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It’s a strange world indeed when poor toothbrushing habits have become the least important concern as far as oral hygiene goes.

A February 2021 survey by the American Association of Endodontists reveals that oral health took a hit since the pandemic began. One out of four respondents said they waited until late morning to brush their teeth, while 21% didn’t brush in the morning at all. Moreover, 24% said they floss less, while 23% stopped flossing altogether. Apparently, it’s been two years of forgotten or postponed dental checkups as well as increased candy consumption.

These statistics are harrowing, but that’s not all. Oral hygiene problems aren’t just rooted in dental care. Stress, diet, underlying medical conditions can also affect oral health. Another survey, this time by the American Dental Association, shows a rise in stress-related dental conditions, such as teeth grinding, cracked teeth, and jaw pain. Stress also leads to poor lifestyle habits. For example, gorging on cake and cookies leads to an increase in cavities and gum disease. It’s a never-ending cycle, you understand.

Your teeth are unwitting victims to the anxiety that continues to sweep the world. If this isn’t a sign to move on to advanced dental hygiene, we don’t know what is. Read our lips: brush up—on your brushing techniques!

Technique Counts As Much As Your Tools

You may have the world’s fanciest toothbrush, but that’s not going to do jack if you don’t know how to use it. The Bass method is the recommended dental hygiene technique, according to the American Dental Association. It means holding the toothbrush parallel to your teeth with the bristles tilted towards the gums. Scrub with short up and down strokes. It covers the gum line as well as the enamel. Use a back and forth motion for the chewing surface.

Here are some other tips to remember when brushing your teeth for good oral hygiene:

Don’t brush too hard.

A 10-second rigorous brush isn’t as effective as three minutes of careful and determined strokes. When it comes to maintaining healthy teeth, you should exercise care and precision. Make sure to cover every tooth and every surface, especially the backsides.

Create a toothbrushing routine.

The mouth may seem small, but there’s a lot of area to cover. Come up with a mental sequence: front first, sides second, molars third, bottom row fourth, backsides fifth, tongue sixth, and so on. This way, you build a toothbrushing habit and eventually brush on autopilot.

Use effective toothpaste.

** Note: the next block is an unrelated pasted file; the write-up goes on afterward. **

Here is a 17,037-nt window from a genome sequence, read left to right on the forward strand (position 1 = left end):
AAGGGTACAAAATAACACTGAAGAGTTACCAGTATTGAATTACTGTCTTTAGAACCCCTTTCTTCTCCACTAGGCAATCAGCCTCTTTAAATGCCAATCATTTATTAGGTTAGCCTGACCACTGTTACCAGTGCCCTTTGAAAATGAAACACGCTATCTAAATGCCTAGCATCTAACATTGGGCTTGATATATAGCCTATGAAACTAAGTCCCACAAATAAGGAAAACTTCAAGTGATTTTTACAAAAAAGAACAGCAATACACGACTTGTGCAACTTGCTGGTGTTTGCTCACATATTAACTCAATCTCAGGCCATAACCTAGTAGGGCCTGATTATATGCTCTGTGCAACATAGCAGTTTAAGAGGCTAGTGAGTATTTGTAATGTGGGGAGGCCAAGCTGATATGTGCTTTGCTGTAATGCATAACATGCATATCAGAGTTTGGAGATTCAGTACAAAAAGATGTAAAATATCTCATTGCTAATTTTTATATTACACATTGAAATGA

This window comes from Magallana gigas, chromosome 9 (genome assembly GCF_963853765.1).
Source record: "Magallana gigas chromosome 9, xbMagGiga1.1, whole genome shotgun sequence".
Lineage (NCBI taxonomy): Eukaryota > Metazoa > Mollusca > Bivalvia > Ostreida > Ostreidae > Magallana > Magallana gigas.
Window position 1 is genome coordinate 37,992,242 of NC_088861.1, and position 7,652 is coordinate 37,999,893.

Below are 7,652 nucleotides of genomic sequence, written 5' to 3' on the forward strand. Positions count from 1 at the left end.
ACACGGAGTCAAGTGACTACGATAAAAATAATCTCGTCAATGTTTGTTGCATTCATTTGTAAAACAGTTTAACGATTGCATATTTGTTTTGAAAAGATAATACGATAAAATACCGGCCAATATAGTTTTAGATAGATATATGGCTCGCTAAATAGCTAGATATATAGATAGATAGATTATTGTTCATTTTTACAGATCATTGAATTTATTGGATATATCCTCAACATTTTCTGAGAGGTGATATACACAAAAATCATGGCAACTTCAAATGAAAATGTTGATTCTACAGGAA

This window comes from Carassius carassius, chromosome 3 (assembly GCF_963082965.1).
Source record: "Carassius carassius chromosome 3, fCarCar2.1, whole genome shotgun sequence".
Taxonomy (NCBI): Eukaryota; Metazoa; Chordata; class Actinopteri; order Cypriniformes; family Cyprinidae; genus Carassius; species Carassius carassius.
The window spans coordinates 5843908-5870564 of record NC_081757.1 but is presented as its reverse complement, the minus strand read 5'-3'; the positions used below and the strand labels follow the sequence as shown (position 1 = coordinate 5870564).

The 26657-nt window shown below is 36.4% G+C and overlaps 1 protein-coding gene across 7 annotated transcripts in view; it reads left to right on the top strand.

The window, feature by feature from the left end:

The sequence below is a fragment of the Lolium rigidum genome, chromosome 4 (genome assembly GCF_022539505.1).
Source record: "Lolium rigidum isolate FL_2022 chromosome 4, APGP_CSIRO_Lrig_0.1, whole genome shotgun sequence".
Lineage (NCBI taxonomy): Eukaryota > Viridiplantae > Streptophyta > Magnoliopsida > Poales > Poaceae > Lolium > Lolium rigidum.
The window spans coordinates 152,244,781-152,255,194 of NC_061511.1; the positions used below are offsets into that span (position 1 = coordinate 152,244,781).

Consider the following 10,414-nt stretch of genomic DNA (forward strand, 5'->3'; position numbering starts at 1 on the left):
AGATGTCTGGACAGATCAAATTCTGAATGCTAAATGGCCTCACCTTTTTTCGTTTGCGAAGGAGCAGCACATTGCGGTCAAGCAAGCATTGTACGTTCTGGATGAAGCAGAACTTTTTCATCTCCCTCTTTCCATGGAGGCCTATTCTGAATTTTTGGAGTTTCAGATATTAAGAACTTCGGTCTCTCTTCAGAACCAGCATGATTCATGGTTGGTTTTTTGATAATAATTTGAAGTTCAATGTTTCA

Good toothpaste works hand in hand with proper technique. When looking through different toothpaste brands, check for ingredients like fluoride, silica, and zinc to fight cavity-causing bacteria and plaque. Make sure that it's also a toothpaste for gum disease and other issues.

How to prevent bad breath: Cover all your oral care needs with a product that does it all. closeup All Around Fresh Cool Mint Toothpaste and Soothing Menthol Toothpaste, which also have peppermint and spearmint, respectively, to complement your super-clean mouth with a fresh feel.

Brush at least twice a day.

Learn how to prevent bad breath by going above and beyond your oral hygiene care. Apart from brushing twice a day—at least!—the ADA recommends “interdental cleaning” in between. This refers to using dental floss, toothpicks, interdental brushes, and oral teeth cleaners.

Note That Your Oral Hygiene Reveals Your Lifestyle

That’s right. Poor oral health isn’t just a consequence of improper toothbrushing habits. It could reflect lifestyle choices, such as smoking, drinking coffee or alcohol, or a penchant for sweets. Seemingly innocent habits, like nail-biting and chewing on ice, can also cause . If you can, try to cut back on activities that could be detrimental to your teeth and mouth.

However, some medications can make your teeth and gums sensitive or prone to plaque. If this is the case, consult a specialist.

Have an Outlet for Stress

Find a release for your anxiety, such as or taking up a hobby, so you don’t take it out on your teeth. Stress is typically the culprit behind bruxism, which is the fancy term for teeth grinding. You may not always be aware if you grind your teeth since it usually happens when you’re asleep. By the time you realize it, it’s likely because you’re already feeling tooth or jaw pain or your dentist notices wear on your molars during your twice-a-year checkup.

Bruxism affects oral hygiene because it can result in broken fillings, tooth loss, inflammation, and infection. Even when you're practicing good oral hygiene, you should still get regular checkups for healthy teeth.

Don’t Miss Your Dental Appointments

Dentists can also spot oral hygiene concerns that stem from a simple dental issue, apart from the usual cleaning, filling, and maintenance. For example, dental misalignment can cause food bits to catch in particular areas of your teeth. This same problem can also lead to bruxism.

Your teeth change as you age, so it’s important to have them regularly assessed to see if they’re causing deeper oral health problems. If you’re wary about visiting your dentist, opt for teleconsultations instead.

Toothbrushing is only one step in oral hygiene. The best tip to taking care of your oral health is to embrace a wholesome, well-rounded  .